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Tilke Judd, Frédo Durand, Antonio Torralba; Fixations on Low Resolution Images. Journal of Vision 2010;10(7):142. doi: 10.1167/10.7.142.
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© ARVO (1962-2015); The Authors (2016-present)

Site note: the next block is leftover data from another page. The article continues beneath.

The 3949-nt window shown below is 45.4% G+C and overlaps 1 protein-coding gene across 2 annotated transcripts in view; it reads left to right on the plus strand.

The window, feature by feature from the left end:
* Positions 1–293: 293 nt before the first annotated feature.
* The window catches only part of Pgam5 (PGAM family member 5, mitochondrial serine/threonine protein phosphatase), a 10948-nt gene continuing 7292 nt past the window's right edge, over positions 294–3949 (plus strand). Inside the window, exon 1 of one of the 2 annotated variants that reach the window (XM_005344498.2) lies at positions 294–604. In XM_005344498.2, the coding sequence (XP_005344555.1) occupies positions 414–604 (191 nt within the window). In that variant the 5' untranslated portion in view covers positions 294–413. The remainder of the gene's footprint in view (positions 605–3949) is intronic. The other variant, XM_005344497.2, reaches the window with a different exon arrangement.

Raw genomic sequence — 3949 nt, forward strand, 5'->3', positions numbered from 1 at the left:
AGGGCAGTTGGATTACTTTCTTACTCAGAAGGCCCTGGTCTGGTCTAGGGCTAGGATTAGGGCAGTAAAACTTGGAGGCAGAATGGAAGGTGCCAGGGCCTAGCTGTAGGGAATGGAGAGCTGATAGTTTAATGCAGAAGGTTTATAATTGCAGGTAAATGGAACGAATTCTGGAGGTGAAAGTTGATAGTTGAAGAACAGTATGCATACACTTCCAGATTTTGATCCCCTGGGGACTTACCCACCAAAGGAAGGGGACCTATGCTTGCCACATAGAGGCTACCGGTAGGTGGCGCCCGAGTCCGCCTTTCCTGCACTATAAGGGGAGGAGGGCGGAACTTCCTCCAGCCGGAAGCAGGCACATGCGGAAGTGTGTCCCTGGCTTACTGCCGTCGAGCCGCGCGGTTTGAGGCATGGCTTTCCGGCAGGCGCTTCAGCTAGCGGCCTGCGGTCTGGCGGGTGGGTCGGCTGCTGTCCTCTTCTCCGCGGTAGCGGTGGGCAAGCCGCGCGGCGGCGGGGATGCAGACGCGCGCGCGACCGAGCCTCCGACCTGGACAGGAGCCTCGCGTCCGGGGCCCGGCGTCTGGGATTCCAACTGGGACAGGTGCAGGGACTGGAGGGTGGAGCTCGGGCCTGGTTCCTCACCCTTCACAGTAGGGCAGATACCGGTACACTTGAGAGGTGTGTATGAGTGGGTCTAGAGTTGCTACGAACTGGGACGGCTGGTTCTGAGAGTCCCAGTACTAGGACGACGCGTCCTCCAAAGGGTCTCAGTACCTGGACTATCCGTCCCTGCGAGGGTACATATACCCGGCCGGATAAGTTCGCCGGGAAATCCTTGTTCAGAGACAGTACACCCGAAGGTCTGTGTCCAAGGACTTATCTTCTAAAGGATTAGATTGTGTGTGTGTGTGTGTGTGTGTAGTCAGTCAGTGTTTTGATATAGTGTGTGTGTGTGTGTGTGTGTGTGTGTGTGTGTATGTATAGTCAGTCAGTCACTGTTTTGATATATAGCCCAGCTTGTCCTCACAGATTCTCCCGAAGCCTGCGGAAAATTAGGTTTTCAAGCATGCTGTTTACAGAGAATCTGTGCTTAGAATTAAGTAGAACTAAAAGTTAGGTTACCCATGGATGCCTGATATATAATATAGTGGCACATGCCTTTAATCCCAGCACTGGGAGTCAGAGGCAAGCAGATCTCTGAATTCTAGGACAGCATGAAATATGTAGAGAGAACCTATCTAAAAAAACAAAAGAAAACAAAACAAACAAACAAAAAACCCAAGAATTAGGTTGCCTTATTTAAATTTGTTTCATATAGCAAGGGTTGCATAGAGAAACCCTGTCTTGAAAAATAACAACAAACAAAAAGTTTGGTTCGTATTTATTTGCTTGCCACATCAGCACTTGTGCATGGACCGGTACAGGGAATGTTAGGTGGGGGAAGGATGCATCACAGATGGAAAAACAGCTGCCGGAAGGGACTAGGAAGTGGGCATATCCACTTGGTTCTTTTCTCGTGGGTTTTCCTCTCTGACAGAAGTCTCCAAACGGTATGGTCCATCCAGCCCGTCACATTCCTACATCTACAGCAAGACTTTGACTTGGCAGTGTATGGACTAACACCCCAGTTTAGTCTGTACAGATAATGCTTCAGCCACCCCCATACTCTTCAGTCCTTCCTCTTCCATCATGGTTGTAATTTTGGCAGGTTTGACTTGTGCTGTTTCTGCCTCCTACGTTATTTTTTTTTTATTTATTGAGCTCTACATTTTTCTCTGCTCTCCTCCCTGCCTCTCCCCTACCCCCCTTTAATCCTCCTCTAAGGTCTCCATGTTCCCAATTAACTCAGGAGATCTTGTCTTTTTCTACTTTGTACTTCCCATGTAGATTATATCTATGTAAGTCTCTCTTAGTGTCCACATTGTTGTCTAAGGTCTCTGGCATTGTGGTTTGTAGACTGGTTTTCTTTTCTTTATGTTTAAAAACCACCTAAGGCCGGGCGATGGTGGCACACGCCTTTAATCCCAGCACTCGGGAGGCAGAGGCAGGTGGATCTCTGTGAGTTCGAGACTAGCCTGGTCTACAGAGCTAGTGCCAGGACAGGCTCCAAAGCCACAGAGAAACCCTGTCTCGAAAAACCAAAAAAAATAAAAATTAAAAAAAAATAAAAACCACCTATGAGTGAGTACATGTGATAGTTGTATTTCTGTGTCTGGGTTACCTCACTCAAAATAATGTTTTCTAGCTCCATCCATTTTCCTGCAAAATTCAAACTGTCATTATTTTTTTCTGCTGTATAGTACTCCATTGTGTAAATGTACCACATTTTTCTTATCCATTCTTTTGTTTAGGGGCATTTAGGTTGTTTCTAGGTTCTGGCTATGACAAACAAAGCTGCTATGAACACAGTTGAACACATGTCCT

When an observer looks at an image, his eyes fixate on a few select points that correspond to interesting image locations. However, how this process is affected by image resolution is not well understood. Here we investigate how image resolution affects human fixations through an eye tracking experiment. We showed 100 images at different resolutions to 30 observers. Each image was shown at one of seven resolutions (width of 4, 8, 16, 32, 64, 256, 1024 pixels) and upsampled to the original size of 1024x768 pixels for display. We found that: 1) As image resolution decreases, users fixate in fewer locations and fixations get more concentrated near the center. 2) Fixations from lower resolution images can predict fixations on higher resolution images. We measure how well one observer's fixations predict another observer's fixations on the same image at different resolutions using the area under the ROC curves as a metric. Fixations on an image at full resolution are predicted better by fixations on the same image as the resolution increases, but the rate of improvement declines after a resolution of 64px. 3) Fixations are most consistent across users on images at a resolution of 32 and 64px. More specifically, the fixations on 32 and 64 resolution images predict fixations on the same image better than fixations from any other resolution predict fixations of that resolution. The fixations on the lowest and highest resolution images are harder to predict. These findings suggest that working with fixations at an image resolution of 32-64px could be both perceptually adequate and computationally attractive.
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